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In the movie Groundhog Day, Bill Murray repeats
February 2-over, and over, and over again-until he gets it right. In Sollitt
v. Keycorp (6th Cir. 2/1/12) [pdf], Kevin Sollitt and his former
employer are doomed to repeat his wrong discharge lawsuit, because the bank
took an aggressive position in removing his case to federal court.
(For the uninitiated who want to read all about the
removal of lawsuits from state court to federal court, click here, read, and then come back.)
In sum, the appellate court concluded that the Edge
Act-which permits claims involving international or foreign banking to be filed
in federal court-did not provide a basis for removal of Sollitt's state law
wrongful discharge claim. The Court was reluctant to subscribe "an inherently
limitless view" to the Edge Act's grant of federal jurisdiction:
Suppose, for example, that Sollitt had tripped and fallen
over a stack of carelessly placed printouts of foreign-currency transactions.
This meager association-ridiculous as it is-between the potential negligence
claim and the foreign banking transaction that generated the printouts, would
appear to suffice for Edge Act jurisdiction under so limitless a view. That
cannot be correct....
Sollitt accused a co-worker of misconduct, KeyCorp fired
Sollitt, and Sollitt sued in federal court for wrongful termination. KeyCorp's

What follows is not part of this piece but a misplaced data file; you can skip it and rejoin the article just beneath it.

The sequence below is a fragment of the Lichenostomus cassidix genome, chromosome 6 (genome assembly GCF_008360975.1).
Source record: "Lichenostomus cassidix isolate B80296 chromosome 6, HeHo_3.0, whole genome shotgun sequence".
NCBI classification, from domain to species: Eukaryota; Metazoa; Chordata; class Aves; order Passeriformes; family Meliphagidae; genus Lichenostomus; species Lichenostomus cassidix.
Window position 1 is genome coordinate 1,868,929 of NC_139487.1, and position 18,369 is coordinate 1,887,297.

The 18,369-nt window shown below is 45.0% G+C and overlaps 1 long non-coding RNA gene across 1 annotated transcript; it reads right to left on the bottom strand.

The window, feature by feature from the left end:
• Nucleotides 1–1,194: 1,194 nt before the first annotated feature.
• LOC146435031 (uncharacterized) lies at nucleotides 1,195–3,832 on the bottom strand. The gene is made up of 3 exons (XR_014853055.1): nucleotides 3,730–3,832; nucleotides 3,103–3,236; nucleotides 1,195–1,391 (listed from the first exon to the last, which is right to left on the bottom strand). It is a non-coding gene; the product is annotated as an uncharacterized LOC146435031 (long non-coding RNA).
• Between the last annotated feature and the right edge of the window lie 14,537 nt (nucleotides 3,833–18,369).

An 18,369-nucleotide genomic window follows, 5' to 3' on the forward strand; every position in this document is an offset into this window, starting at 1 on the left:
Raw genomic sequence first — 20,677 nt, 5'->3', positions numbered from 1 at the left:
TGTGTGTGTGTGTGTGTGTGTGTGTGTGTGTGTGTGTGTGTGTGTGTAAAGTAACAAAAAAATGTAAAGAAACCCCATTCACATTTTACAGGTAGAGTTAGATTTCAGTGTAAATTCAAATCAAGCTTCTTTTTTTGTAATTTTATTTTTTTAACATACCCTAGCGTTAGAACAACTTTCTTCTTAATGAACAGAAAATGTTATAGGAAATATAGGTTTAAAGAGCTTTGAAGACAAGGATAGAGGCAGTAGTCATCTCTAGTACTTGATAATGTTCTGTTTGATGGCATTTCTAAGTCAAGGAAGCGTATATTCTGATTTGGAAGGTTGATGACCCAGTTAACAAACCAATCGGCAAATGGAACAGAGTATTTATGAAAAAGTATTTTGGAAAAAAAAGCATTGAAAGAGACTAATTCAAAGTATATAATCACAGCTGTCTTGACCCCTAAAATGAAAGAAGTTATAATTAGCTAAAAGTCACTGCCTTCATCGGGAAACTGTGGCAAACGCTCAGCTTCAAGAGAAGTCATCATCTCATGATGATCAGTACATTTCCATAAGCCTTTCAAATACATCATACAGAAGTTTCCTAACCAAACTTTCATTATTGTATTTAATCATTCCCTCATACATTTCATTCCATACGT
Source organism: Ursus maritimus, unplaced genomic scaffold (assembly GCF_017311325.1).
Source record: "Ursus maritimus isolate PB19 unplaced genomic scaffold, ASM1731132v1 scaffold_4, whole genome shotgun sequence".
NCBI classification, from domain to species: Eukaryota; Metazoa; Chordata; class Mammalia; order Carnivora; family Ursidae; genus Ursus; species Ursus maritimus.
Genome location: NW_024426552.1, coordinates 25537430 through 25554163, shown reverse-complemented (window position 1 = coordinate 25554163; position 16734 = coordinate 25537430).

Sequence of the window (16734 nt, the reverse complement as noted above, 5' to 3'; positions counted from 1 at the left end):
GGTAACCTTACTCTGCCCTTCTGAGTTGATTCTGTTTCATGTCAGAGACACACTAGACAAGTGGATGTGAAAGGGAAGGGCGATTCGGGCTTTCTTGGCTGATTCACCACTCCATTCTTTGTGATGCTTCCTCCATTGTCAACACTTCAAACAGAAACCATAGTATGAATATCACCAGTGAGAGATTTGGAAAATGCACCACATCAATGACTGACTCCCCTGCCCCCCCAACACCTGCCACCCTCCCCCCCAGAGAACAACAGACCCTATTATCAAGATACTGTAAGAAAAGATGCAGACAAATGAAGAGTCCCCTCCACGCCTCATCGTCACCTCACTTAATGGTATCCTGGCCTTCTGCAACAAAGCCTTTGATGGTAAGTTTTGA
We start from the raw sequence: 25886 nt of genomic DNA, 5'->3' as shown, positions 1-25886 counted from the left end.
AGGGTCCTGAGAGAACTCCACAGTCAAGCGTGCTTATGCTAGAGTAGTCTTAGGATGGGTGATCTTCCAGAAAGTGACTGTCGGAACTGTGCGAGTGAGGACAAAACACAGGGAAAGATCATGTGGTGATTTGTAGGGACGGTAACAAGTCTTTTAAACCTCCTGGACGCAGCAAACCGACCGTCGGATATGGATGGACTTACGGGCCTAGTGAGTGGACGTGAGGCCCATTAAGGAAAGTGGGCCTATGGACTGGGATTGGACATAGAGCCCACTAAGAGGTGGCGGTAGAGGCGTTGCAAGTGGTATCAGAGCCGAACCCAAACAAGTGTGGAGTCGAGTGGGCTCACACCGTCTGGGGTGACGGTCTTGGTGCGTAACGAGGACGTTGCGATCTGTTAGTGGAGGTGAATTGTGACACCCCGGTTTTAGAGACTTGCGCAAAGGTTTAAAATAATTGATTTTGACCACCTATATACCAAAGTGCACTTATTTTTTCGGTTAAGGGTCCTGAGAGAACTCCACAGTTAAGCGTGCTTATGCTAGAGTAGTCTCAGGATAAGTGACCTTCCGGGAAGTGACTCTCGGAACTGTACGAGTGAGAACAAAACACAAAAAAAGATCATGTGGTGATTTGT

firing of Sollitt was not an aspect of "banking" and, therefore, Sollitt's
claim of wrongful termination did not "arise out of" a banking transaction,
even though the entire episode arguably can be traced back to the PHC foreign
As a result, the case will be remanded back to state
court, where it was originally filed. In the interim, the parties litigated the
case, and the employer won summary judgment. Now, the parties are going back to
state court, (maybe) to do it all over again. The plaintiff will certainly want
the chance to re-present the factual issues raised in opposition to the summary
judgment motion, or present new issues he may have discovered.
The lesson? Be very careful when you remove cases. A
federal court's subject matter jurisdiction is always in play, at each stage of
litigation. An appellate court can bounce a case back to state court even if
the district court never even entertained the jurisdictional issue. When that
happens, you will have a Bill Murray moment:
Happy Groundhog Day.
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